Take the 2-minute tour ×
Stack Overflow is a question and answer site for professional and enthusiast programmers. It's 100% free.

Write a function rindex l e : 'a list -> 'a -> int that takes a list and a single element and returns the position of the last occurrence of that element in the list (indexed by zero). You should return -1 if the element is not in the list.

This is my attempt, but I get the error “This expression has type int -> int but is here used with type int”. What's worong?

let rec finderd l e n r=  
  match l with [] -> r
  |(h::t) -> if h=e then (finderd t e (n+1) n) else (finderd t e (n+1) r);;
let rindex l e =(finderd l e 0 -1);;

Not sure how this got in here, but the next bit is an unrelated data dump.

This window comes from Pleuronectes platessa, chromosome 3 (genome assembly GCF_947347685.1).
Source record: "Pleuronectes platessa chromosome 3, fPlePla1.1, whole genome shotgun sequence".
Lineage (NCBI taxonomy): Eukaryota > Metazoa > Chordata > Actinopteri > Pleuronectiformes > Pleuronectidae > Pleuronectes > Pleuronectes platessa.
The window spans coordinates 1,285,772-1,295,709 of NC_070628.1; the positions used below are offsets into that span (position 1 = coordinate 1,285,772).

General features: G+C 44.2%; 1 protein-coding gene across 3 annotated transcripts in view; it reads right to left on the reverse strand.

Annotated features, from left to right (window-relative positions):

share|improve this question

1 Answer 1

This is a very common downside of the syntax. Should be:

let rindex l e =(finderd l e 0 (-1));;

Otherwise it recognizes 0 -1 as an expression.

share|improve this answer
wow, thx, i spend half hour trying to figure this out, stupid ocaml –  help Mar 28 '11 at 22:34
If you want to avoid the parens, you can use, ~- and ~-., as the unary equivalent. –  nlucaroni Mar 28 '11 at 22:41
good to know. thx. –  julkiewicz Mar 28 '11 at 22:42
programs cannot be stupid, only people. rtfm btw –  ygrek Mar 29 '11 at 9:03
RTFM is a pretty harsh criticism in any situation. The understanding of -1 has an implicit and conditioned meaning in ones mind; a paradigm shift needs to occur in the users mind to realize that - is a function of two arguments, not a symbol of unary negation. This is something that reading a manual will not make. –  nlucaroni Mar 30 '11 at 14:46

Your Answer


By posting your answer, you agree to the privacy policy and terms of service.

Not the answer you're looking for? Browse other questions tagged or ask your own question.